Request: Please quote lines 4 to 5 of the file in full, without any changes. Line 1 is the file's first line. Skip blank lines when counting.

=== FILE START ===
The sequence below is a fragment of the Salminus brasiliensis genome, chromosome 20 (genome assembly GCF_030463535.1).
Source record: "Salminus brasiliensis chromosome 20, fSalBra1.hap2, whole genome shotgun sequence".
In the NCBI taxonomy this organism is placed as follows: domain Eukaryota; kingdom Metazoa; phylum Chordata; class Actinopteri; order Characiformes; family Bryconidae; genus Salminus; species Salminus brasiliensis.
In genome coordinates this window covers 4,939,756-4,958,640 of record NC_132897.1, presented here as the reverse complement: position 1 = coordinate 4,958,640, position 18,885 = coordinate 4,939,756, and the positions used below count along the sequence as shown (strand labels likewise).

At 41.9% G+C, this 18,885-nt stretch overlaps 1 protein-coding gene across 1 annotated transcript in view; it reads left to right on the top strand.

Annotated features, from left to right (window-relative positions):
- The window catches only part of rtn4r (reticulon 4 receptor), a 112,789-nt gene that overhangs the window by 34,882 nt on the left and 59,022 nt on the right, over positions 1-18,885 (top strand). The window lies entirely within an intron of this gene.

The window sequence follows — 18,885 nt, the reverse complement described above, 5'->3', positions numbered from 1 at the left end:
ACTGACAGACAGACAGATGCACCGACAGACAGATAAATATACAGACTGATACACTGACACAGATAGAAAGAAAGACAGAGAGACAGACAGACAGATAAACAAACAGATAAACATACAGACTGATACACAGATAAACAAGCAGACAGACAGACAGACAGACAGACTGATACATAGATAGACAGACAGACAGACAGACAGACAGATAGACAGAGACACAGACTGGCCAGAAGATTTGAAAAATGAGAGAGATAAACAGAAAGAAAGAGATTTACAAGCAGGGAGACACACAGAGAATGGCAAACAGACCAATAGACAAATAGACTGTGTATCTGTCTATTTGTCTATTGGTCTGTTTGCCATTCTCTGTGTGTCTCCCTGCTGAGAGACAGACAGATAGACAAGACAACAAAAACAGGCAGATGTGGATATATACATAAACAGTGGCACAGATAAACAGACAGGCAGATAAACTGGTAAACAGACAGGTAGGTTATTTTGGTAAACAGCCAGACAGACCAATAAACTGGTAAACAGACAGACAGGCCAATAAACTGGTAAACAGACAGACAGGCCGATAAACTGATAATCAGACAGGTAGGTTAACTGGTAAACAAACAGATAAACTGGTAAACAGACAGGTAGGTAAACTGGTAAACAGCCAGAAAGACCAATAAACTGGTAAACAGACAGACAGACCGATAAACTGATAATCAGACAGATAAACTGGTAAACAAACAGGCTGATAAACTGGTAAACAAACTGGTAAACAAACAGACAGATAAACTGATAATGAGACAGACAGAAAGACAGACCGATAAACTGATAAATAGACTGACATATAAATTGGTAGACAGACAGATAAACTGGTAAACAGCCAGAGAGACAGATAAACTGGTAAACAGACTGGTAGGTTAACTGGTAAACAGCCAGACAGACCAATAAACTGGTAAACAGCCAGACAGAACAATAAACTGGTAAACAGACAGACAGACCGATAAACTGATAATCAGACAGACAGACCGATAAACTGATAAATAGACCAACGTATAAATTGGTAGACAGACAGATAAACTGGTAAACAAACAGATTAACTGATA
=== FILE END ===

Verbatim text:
In genome coordinates this window covers 4,939,756-4,958,640 of record NC_132897.1, presented here as the reverse complement: position 1 = coordinate 4,958,640, position 18,885 = coordinate 4,939,756, and the positions used below count along the sequence as shown (strand labels likewise).

At 41.9% G+C, this 18,885-nt stretch overlaps 1 protein-coding gene across 1 annotated transcript in view; it reads left to right on the top strand.